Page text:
Neither of these claims is true.
DNA is housed safely in the nucleus of each cell to protect it from damage. Messenger RNA is created within the nucleus and then transported out to the rest of the cell specifically to protect DNA. Once out of the nucleus, mRNA is read by ribosomes, which create proteins, and then degrades. In short, mRNA vaccine never enters the nucleus or alters DNA.
“I appreciate that mRNA can sound scary, but the truth is that this is not truly brand-new technology,” said Sanders. “When we talk about the speed of these vaccines, we ignore the decades of research on mRNA vaccines and other technologies that laid the foundation for them.”
The feared link to infertility comes from debunked claims that the coronavirus’s spike protein is genetically similar to a protein involved in creating the placenta.
But the human body creates the same antibodies to the spike protein when a person naturally recovers from COVID-19, meaning that if antibodies did lead to infertility, there would likely be evidence of the harm from the millions of women who have already contracted and recovered from COVID-19.
Fear of adverse effects
But these incidents are either likely unrelated to the vaccine, as is the case with Bell’s palsy, or are very rare.
Adverse effects of any vaccine are reported to a central system in the United States, the Vaccine Adverse Event Reporting System, or VAERS. Providers are required to report serious reactions to a vaccine, and patients can also self-report their reactions. The data is publicly available.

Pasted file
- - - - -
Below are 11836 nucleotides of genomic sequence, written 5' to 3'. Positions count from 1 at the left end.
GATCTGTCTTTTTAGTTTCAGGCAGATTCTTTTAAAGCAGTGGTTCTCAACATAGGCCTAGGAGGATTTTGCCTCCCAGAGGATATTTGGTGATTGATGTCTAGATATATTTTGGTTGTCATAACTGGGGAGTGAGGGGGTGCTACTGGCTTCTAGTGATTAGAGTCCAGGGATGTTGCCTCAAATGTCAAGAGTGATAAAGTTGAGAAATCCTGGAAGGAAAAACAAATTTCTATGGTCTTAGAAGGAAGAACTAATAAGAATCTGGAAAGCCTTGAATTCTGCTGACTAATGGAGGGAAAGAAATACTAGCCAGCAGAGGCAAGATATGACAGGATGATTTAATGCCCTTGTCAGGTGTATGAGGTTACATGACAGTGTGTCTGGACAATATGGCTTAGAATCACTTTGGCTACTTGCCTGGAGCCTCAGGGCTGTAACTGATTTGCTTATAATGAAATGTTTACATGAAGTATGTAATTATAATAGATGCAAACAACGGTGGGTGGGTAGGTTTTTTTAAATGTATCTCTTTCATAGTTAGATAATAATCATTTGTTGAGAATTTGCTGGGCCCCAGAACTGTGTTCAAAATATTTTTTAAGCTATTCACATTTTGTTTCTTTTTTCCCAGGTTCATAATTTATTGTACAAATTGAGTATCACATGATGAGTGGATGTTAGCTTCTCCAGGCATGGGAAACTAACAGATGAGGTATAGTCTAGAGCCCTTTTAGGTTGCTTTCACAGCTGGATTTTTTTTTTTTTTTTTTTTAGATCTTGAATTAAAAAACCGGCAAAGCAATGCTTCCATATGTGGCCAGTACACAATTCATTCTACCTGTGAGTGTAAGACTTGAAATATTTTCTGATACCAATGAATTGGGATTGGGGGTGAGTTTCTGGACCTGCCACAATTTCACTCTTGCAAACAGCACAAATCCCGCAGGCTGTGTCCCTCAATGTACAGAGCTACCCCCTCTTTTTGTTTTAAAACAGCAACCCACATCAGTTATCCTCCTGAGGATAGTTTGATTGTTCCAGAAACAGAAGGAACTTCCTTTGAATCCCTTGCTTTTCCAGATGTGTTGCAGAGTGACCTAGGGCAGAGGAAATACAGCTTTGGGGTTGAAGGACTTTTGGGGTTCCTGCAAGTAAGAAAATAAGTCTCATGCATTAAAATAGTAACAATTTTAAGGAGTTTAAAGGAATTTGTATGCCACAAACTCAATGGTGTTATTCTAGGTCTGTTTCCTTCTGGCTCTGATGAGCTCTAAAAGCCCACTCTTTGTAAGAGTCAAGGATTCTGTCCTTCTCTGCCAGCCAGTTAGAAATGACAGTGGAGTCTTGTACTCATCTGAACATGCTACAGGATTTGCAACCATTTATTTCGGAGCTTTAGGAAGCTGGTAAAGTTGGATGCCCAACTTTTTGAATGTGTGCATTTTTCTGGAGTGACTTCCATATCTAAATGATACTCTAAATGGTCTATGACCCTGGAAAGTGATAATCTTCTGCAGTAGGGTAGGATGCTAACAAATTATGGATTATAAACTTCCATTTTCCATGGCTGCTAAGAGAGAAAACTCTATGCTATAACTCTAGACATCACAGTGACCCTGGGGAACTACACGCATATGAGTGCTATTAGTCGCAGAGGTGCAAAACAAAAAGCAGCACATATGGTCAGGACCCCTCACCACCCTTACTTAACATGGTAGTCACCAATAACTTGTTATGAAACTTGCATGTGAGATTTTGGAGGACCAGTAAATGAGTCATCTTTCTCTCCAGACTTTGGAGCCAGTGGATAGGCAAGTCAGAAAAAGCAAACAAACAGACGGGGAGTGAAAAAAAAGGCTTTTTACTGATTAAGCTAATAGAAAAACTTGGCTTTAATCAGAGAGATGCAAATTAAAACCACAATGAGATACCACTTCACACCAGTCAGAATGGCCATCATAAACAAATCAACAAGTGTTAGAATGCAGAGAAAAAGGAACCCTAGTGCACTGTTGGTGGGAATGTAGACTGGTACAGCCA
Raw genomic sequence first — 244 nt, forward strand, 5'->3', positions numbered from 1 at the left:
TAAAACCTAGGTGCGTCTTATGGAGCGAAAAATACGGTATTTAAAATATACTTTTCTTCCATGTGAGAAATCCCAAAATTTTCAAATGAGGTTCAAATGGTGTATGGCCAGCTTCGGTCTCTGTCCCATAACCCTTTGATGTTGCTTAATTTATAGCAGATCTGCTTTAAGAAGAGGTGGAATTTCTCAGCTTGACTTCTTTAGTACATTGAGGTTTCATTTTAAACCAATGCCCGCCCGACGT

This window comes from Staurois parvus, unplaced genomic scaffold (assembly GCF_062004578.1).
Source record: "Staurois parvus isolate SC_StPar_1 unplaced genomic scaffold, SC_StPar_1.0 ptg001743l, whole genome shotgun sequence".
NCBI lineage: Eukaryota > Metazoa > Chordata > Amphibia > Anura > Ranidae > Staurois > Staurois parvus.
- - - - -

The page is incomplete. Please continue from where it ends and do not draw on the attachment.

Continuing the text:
An analysis of VAERS data conducted by the CDC found that of 4 million people who received the Moderna vaccine between Dec. 21 and Jan. 10, only 10 reported a severe reaction. A similar analysis was conducted of people who received the Pfizer vaccine from Dec. 14-23. In that study, the CDC found 21 cases of anaphylaxis in 1.9 million doses, or around 11 cases per million doses.
Analysis of VAERS data conducted by Carolina Public Press shows that of the 812,586 vaccine doses administered in North Carolina as of Jan. 25, only 150 people reported an adverse reaction, approximately 0.02% of all doses administered. Of those 150, only 10 events were labeled as serious, and none of them described an anaphylactic reaction.
“We tend to err on the side of being overly conservative in those cases,” Gay said. “If I can’t explicitly rule something out as unrelated, then I’m going to include it.”